Along the way, hikers might encounter beavers, moose, salmon, black bears and coastal brown bears (remember to always keep a safe distance). The Chilkoot’s northern terminus is Bennett Lake, where hikers can catch the White Pass & Yukon Route train for the scenic ride back to Skagway.
Merganser ducks near the Chilkoot Trail (Photo by Imagexphoto/iStock)
For many, the accomplishment and camaraderie are the most enduring memories. The Chilkoot has become a rite of passage for hikers, including families with young children. Hikers look after each other and shepherd less experienced friends and family on the adventure, especially along the 7.5-mile stretch from Sheep Camp to Happy Camp that can take 8 to 12 hours to complete, including the Golden Stairs climb. Stronger hikers help those who are struggling, and park employees on both sides of the border keep an eye on everyone’s progress.
“It’s unique because you have these set camps, and often people are on the same itinerary,” says Aric Baldwin, facilities manager at Klondike Gold Rush National Historical Park. “It’s always so cool to have perfect strangers in Dyea (who you’ll see) down the trail, and they are best friends. They’ll keep in touch.”
That unusually cooperative spirit likely transfers to the hikers from the U.S. and Canadian park rangers, who collaborate on projects and training through an agreement that has sprouted lasting friendships and transnational romances.
Baldwin met his partner, Stephanie Ryan, during a co-training session when they were both backcountry patrollers on opposite sides of the border. They stayed in touch through letters ferried back and forth over the pass by other rangers, and took turns hiking to each other on their days off.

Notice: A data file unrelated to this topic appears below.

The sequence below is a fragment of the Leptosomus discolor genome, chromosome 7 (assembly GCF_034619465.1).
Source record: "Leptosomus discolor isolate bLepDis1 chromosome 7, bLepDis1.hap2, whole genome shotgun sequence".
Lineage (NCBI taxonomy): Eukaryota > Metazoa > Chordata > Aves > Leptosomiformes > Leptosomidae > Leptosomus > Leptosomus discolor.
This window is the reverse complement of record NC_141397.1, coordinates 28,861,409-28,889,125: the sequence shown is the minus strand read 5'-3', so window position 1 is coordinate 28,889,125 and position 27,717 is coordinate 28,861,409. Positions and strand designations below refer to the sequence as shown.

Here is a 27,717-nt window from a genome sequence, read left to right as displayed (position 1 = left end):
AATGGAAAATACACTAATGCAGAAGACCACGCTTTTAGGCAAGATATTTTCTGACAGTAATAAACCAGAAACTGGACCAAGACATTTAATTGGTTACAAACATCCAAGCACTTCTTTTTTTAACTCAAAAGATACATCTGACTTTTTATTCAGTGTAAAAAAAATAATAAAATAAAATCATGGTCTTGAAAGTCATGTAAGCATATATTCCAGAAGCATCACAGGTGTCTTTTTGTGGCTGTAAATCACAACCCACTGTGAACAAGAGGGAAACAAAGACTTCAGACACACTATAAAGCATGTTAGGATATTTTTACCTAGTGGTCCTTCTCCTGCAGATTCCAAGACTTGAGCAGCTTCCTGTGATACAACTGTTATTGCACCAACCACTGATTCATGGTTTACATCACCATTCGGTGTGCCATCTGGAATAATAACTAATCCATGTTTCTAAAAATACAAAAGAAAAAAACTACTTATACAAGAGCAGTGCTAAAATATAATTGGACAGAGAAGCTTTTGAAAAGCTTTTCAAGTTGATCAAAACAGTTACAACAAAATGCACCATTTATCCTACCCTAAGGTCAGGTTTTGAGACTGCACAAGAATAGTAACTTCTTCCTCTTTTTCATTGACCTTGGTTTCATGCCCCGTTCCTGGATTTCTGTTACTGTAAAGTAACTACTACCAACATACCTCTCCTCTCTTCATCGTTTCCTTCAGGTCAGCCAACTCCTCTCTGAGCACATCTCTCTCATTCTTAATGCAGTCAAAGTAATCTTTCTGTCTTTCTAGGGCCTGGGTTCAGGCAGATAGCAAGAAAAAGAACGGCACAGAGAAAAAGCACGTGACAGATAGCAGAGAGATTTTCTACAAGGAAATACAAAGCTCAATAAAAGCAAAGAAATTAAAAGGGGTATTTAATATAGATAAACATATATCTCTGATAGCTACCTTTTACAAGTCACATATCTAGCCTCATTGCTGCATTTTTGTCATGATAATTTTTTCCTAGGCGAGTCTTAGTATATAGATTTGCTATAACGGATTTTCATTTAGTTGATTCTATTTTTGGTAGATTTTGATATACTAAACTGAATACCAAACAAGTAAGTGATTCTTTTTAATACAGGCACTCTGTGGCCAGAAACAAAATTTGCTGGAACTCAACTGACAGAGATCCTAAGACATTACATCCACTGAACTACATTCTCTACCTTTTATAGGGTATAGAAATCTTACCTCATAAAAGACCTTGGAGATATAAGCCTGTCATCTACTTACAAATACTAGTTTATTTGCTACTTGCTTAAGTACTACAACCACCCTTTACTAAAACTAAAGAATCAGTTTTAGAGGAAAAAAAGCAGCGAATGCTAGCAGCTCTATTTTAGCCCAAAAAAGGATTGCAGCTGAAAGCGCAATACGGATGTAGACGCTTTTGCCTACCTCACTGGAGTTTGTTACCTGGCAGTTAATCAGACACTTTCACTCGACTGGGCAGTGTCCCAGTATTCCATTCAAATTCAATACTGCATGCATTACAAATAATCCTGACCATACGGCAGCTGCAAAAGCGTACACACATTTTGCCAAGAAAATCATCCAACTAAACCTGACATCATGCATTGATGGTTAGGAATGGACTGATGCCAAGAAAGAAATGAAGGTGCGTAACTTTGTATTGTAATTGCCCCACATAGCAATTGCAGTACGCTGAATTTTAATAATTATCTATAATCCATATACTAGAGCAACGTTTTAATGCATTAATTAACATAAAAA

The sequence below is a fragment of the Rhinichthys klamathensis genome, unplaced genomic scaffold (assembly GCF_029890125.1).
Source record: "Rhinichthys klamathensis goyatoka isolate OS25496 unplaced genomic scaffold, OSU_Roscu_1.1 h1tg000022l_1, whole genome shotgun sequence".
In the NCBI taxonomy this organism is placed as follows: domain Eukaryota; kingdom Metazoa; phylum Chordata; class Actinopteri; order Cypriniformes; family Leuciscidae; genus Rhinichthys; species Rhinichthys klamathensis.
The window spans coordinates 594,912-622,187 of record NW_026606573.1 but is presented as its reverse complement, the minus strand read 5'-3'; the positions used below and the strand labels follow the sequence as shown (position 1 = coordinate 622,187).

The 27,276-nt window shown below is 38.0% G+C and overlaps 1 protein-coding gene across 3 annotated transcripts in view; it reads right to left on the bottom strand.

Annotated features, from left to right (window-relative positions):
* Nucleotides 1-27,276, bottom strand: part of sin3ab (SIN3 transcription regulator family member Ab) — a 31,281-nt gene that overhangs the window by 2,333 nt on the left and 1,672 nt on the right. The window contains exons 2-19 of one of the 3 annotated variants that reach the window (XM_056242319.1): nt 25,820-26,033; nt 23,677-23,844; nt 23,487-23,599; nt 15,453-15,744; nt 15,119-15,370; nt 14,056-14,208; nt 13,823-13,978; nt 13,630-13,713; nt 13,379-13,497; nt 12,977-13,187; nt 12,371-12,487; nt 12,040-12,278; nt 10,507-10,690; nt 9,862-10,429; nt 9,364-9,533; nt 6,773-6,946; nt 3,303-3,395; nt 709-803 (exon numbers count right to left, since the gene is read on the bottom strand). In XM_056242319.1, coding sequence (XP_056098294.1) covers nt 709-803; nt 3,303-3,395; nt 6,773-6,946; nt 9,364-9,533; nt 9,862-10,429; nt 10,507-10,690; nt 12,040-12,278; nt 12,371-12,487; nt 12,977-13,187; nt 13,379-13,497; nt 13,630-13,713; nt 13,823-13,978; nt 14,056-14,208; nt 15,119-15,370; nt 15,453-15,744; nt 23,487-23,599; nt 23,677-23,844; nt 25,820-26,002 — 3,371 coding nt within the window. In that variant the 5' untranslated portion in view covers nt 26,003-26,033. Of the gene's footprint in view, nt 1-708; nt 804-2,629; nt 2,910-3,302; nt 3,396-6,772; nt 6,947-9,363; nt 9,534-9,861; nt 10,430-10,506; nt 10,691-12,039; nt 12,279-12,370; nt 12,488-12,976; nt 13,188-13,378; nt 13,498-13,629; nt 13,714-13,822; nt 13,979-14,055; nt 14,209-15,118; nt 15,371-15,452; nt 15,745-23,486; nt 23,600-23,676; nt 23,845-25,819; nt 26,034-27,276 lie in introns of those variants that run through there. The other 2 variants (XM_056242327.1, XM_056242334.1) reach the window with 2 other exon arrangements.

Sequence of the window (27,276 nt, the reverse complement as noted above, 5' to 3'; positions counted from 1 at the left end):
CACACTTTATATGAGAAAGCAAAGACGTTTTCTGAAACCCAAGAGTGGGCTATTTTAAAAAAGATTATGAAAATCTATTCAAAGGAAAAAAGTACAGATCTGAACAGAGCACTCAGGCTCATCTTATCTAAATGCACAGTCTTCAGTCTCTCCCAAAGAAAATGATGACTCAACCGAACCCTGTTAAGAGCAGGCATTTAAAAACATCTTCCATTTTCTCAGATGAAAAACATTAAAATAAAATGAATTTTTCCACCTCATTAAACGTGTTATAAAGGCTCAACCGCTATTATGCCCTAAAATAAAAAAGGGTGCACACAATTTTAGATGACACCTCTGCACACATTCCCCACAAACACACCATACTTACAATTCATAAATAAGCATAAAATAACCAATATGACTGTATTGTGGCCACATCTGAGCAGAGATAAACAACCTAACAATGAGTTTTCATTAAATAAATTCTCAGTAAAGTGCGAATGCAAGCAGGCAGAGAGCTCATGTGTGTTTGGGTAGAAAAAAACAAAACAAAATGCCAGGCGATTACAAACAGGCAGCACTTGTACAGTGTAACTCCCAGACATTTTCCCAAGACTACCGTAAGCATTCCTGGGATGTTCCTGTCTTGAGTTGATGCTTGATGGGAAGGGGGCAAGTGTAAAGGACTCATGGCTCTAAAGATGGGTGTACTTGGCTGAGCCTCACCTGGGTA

Jason Verhaeghe, the park’s head of interpretation and education, has hiked the Chilkoot a dozen times since 2007. Last summer he came across a headstone he’d never seen before just off the trail.
“It’s just really special that it has something new to offer every time, no matter how many times you’ve done it,” Verhaeghe said.
He’s well acquainted with the romantic side of things, too. He proposed to his wife at the top of Chilkoot Pass, and they have two daughters: Finnley, named in part after an area of the trail called Finnegan’s Point, and Avelyn, named for a subalpine flower called aven.
“The Chilkoot Trail is a magical place that changes people’s lives in ways they’re not expecting,” Verhaeghe said.
The White Pass & Yukon Rout Railway (Photo by Chilkoot/iStock)
Know Before You Go
Remember to bring the right identification and border-crossing documents for entering Canada (rules vary for adults and children). Overnight hikers on the Chilkoot Trail from June 1 through September 13 must register for a permit through Parks Canada.
Visitors can also day-hike from Dyea, a few miles outside of Skagway. Rides to and from the trailhead can be arranged through Dyea Chilkoot Trail Transport.
Several guided trips are available to visitors, including cruise ship passengers. Hike and float tours are popular: After a short hike on the Chilkoot, board a raft and float on the Taiya River back to Dyea.
The White Pass & Yukon Route scenic railway starts in downtown Skagway and chugs over White Pass, through British Columbia and into the Yukon. Enjoy dramatic high alpine scenery and Chilkoot Trail stories while riding in vintage railcars. The railway also offers scenic trips to and from Bennett Lake.
History buffs can explore exhibits and participate in ranger-led programs at the Klondike Gold Rush National Historical Park visitor centers in Skagway’s historic White Pass & Yukon Route depot and — a bit closer to home — in Seattle’s Pioneer Square neighborhood.
This story originally appeared in the March/April 2020 edition of the AAA Washington member magazine, Journey.
- From Seattle to Skagway: About 1,600 miles
- From Spokane to Skagway: About 1,700 miles
- History on the trail
- Wildlife and outdoors adventure
- Scenic rail tours